In A Hostile World, How To Make Eid Actually Mubarak For Your Muslim Friend

India needs more of its secular everyman and woman to speak up and make their voices be heard.

It’s Eid, so naturally all our social media timelines and newsfeeds are flooded with earnest Eid Mubaraks, followed more often than not, by witty one-liners about biryani or sheer khurma. No harm in that, of course. Food, as our country has unfortunately witnessed in the last couple of years, can be a powerful dividing force, driving deep wedges between people, as well as the glue that binds people and cultures together.

Displays of secularism on social media can serve an important purpose. It is heartening to see the ‘Eid Mubarak’ greeting pop up again and again on one’s feed, at a time when political clout is being grossly and openly misused to sow and water the seeds of suspicion between people belonging to different faiths; and where fostering a vile ‘othering’ sentiment for people who pray to a different god or eat food that we don’t, and inciting violence against these so-called others has become common.

It is reassuring to know that not everyone has lost their heads to the madness that is on proud, and without compunctions, on display when self-appointed saviours of Hinduism discourage those around them from helping the desperately-in-need, flood-affected people of Kerala — all because the state didn’t ban beef or vote for the prime minister’s party. India needs more of its secular everyman and woman to speak up and make their voices be heard, if we are to have any hope of stopping this rapid descend into the hellfires of religious fundamentalism.

Eid Celebrations

Eid Celebrations/File photo

Secularism needs its champions, but in ways that go beyond posturing on social media. It needs champions that reject, examine, and overwrite stereotypes and biases they may have absorbed, even if subconsciously, from a lifetime in a deeply Islamophobic country and world.

Here’s how:

1) Everyone wants to support a Hindu-Muslim couple, as long as it’s not in their own family or homes. If the thought of an offspring, sibling, or close relative with a Muslim partner fills you with dread and shame because samaaj, society, rishtedaar, and the forever oscillating Damocles sword that is log kya kahenge, ask yourself how secular you really are.

2) Taking off from the previous point, everyone wants to support a Hindu-Muslim couple, as long as they’re not one half of it. I have well-educated, secular, outspoken friends who routinely swipe left on potential romantic interests simply because being with a Muslim person is unthinkable to them, even if they are otherwise okay to date people from other faiths. So the question is, what is so inherently unsettling about being romantically involved with a Muslim person, but not people from other religions?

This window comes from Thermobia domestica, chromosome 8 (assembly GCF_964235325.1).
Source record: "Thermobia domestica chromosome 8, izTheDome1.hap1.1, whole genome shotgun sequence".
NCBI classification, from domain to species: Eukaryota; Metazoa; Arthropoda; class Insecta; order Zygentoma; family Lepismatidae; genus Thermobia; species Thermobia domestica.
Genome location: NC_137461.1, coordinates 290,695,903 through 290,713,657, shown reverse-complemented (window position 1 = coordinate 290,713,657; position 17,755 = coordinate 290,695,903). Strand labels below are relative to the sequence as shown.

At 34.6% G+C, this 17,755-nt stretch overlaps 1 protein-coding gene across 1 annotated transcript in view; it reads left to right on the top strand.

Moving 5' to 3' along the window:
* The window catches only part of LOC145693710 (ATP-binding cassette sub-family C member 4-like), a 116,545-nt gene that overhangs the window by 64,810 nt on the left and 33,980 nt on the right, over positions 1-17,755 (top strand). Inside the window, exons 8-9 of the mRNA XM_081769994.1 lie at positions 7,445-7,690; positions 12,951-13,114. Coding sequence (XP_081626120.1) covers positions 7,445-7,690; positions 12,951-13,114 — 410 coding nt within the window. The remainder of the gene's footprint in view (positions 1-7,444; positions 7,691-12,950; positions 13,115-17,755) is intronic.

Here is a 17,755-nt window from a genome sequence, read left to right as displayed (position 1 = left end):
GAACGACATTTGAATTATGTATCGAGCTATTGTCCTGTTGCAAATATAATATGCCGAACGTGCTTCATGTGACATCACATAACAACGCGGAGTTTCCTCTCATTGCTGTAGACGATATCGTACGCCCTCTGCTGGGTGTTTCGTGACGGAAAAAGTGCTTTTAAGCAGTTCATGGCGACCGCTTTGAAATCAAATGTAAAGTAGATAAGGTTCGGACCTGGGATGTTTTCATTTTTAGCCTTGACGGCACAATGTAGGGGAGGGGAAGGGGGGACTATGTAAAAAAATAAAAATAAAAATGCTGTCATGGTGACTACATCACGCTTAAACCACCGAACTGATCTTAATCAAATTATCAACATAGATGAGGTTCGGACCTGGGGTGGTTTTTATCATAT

3) If your sympathy for the marginalisation of Muslim people extends only to the ones who look ‘normal’ — read: those that don’t wear caps, have a beard, wear abayas, burqas, ridas, etc — while harbouring some degree of suspicion or unspoken discomfort for those that ‘look’ Muslim, it’s time to ask yourself if you might involuntarily be a closet racist, while also examining what it is that you’re really uncomfortable about.

4) If you nurse a quiet resentment over the intrusiveness of mosques using loudspeakers for azaan or to offer namaaz, but are able to easily take in your stride the cacophony of Ganesh Chaturthi, Navratri, Gokulashthami, Durga Puja, Diwali, etc. your problem is not really noise, but discrimination.

5) So many among us will never say it in polite society, but in private justify our belief in the regressiveness of Islam due to the existence of triple talaq and multiple wives, while at the same cloaking the practice of dowry among Hindus by calling it ‘gifts’ to the bride from her parents. If you’ve found yourself criticising (as it should) the problematic relationship between Islam and women’s rights, but never bothered to turn the probing light on your own, are you making a case for women, or against Islam?

In our current sociopolitical environment, the bar for secularism is as low as not being inclined to rush onto the roads to lynch people for eating something you find abhorrent, or not asking Muslim people to leave the(ir) country and go to Pakistan if they have a problem with the way they’re being treated by the Hindu majority. But it needs to be higher. We need to hold ourselves to a higher standard. Secularism — the real kind — is when you don’t flinch at the thought of going to the part of your city largely populated by Muslims, when you visit your Muslim friends’ houses with as much ease as you would a friend from your own, or any other religion, when you consciously disentangle yourself from a machinery that makes renting or buying property a living hell for Muslims, and when you’re able to call the violence perpetuated by zealots in your own religion by its proper name — terrorism — instead of demonising Islam as the only faith in the world responsible for it.

But sure, let’s start with Eid Mubarak.